So, what have I decided to do? Am I going to walk away from the unpredictable work of freelance filming & photography to secure a stable, well paid job in academia? Well, I have not 100% decided either way. I am exploring possibilities with both options but I have not committed myself beyond filming the upcoming HK100 race in January 2019 followed by filming the 4 Trails Ultra Challenge in February 2019 and then wrapping up ‘Rungkopi‘, the film I have been making about the people who call Kinabalu home. After these commitments, I genuinely cannot say for sure right now whether I will still be working on a mountain or be found in a university lecturing hall. But whatever is finally decided, I will continue to use cameras as my exploration tool whether the world I am exploring is for academic research purposes or to capture narratives for a client on a mountainside. Wherever I end up, you can also be sure that it will be shaped by the overriding recognition that family responsibility supersedes all else and that I intend to enjoy the journey with good company.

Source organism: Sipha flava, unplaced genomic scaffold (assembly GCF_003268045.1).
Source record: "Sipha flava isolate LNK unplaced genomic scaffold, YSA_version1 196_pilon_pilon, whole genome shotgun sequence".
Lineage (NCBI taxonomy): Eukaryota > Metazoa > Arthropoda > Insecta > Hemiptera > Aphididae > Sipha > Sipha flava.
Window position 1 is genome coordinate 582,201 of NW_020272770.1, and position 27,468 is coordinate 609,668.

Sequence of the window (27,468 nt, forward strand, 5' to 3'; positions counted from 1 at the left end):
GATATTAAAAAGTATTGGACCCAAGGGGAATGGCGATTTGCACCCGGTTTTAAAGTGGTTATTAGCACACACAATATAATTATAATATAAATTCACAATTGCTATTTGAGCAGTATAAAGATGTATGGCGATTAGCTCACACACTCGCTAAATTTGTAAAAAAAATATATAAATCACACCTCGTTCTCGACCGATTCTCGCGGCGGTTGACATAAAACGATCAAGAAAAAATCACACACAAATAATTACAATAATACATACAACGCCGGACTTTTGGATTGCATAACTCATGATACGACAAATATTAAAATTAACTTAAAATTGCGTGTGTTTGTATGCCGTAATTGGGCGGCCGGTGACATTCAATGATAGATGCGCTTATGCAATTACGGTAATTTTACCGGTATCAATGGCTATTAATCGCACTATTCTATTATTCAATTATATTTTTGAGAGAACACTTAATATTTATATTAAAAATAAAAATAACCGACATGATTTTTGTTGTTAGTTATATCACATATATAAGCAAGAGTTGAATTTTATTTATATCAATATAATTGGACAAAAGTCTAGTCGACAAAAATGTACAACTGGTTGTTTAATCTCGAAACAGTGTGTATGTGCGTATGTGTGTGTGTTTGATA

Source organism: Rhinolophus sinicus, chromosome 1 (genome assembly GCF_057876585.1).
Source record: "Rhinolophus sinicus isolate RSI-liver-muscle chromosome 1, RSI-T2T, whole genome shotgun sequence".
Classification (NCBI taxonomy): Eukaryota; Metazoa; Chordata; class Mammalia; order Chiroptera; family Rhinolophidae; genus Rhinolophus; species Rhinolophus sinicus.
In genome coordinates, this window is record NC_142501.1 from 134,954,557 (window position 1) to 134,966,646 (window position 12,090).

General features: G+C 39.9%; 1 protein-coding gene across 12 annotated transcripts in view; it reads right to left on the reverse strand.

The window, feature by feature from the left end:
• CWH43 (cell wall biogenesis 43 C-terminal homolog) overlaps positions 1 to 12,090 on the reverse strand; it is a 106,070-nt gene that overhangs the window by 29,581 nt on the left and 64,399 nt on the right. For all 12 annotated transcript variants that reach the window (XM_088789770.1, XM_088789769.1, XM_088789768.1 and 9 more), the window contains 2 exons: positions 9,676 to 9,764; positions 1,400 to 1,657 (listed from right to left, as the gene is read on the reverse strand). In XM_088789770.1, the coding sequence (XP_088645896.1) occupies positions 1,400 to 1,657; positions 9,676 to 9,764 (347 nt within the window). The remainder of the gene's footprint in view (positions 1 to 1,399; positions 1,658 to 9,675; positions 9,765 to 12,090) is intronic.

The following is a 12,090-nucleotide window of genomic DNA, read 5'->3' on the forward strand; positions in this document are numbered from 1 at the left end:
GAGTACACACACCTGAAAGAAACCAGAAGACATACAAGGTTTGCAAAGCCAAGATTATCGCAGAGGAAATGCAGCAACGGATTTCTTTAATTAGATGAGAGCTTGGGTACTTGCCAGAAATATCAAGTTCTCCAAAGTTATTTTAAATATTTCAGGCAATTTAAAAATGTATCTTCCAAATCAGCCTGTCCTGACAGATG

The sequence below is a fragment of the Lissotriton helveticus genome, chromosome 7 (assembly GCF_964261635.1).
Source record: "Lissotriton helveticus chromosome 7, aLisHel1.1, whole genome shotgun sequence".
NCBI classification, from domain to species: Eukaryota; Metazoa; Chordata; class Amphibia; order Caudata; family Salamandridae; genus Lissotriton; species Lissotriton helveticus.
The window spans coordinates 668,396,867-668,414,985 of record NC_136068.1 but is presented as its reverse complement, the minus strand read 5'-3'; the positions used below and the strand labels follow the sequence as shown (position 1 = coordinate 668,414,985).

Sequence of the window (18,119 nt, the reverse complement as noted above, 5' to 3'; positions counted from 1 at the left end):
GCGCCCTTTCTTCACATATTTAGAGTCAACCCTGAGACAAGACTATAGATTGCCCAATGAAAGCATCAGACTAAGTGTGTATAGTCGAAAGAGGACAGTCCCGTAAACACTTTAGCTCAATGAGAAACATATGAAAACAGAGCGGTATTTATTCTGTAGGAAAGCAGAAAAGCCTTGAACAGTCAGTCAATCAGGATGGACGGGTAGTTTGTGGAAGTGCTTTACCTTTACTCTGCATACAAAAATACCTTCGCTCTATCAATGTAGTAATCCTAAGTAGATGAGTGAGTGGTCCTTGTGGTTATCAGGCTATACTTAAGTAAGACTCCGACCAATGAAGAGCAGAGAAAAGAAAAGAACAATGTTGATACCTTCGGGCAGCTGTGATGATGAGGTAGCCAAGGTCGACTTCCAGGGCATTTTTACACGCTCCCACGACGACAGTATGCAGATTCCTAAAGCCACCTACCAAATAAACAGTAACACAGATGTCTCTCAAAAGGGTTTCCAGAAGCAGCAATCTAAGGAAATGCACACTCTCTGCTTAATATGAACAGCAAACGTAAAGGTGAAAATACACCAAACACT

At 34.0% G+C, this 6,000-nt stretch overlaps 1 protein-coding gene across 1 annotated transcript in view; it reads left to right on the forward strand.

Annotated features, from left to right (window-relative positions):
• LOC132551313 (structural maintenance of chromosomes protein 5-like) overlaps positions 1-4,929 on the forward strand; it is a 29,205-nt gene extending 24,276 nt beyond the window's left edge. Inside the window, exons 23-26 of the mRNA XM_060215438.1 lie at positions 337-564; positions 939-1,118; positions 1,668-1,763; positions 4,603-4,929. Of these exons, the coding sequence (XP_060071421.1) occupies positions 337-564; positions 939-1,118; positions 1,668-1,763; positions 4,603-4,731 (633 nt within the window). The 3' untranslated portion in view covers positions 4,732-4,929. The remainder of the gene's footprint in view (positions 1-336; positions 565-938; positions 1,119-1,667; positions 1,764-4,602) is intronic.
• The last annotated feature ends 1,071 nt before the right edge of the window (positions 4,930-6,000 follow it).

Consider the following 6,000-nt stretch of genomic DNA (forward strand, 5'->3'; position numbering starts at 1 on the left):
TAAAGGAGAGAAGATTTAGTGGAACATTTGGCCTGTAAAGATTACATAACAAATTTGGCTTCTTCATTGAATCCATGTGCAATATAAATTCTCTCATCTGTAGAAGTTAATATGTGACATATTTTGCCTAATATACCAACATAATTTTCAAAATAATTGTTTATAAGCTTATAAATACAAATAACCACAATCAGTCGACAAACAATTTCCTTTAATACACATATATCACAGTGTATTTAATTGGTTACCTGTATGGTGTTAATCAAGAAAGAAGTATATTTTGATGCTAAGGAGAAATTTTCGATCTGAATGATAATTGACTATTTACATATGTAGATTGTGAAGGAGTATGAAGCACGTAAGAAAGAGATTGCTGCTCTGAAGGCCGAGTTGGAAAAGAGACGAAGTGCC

Wishing you and your family a Merry Christmas. Watch this space…